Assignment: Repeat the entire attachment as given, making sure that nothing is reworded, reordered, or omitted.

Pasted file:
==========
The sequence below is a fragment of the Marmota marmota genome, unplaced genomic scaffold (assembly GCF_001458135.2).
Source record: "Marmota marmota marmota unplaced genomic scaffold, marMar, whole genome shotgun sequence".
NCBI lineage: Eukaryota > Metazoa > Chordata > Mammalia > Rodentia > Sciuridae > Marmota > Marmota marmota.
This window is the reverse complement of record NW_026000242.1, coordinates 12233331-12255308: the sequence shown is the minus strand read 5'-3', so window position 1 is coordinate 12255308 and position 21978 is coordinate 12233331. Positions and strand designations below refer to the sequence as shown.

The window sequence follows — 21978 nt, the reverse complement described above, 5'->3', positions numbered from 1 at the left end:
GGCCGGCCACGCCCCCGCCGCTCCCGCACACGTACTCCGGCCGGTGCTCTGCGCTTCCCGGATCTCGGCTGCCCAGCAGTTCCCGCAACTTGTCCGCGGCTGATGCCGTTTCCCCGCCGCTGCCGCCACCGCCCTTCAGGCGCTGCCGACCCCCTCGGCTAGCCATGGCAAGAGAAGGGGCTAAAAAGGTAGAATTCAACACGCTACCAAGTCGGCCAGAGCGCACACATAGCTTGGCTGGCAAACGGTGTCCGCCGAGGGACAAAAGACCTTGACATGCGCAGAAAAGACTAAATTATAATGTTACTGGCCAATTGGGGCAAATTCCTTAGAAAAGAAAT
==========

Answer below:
The sequence below is a fragment of the Marmota marmota genome, unplaced genomic scaffold (assembly GCF_001458135.2).
Source record: "Marmota marmota marmota unplaced genomic scaffold, marMar, whole genome shotgun sequence".
NCBI lineage: Eukaryota > Metazoa > Chordata > Mammalia > Rodentia > Sciuridae > Marmota > Marmota marmota.
This window is the reverse complement of record NW_026000242.1, coordinates 12233331-12255308: the sequence shown is the minus strand read 5'-3', so window position 1 is coordinate 12255308 and position 21978 is coordinate 12233331. Positions and strand designations below refer to the sequence as shown.

The window sequence follows — 21978 nt, the reverse complement described above, 5'->3', positions numbered from 1 at the left end:
GGCCGGCCACGCCCCCGCCGCTCCCGCACACGTACTCCGGCCGGTGCTCTGCGCTTCCCGGATCTCGGCTGCCCAGCAGTTCCCGCAACTTGTCCGCGGCTGATGCCGTTTCCCCGCCGCTGCCGCCACCGCCCTTCAGGCGCTGCCGACCCCCTCGGCTAGCCATGGCAAGAGAAGGGGCTAAAAAGGTAGAATTCAACACGCTACCAAGTCGGCCAGAGCGCACACATAGCTTGGCTGGCAAACGGTGTCCGCCGAGGGACAAAAGACCTTGACATGCGCAGAAAAGACTAAATTATAATGTTACTGGCCAATTGGGGCAAATTCCTTAGAAAAGAAAT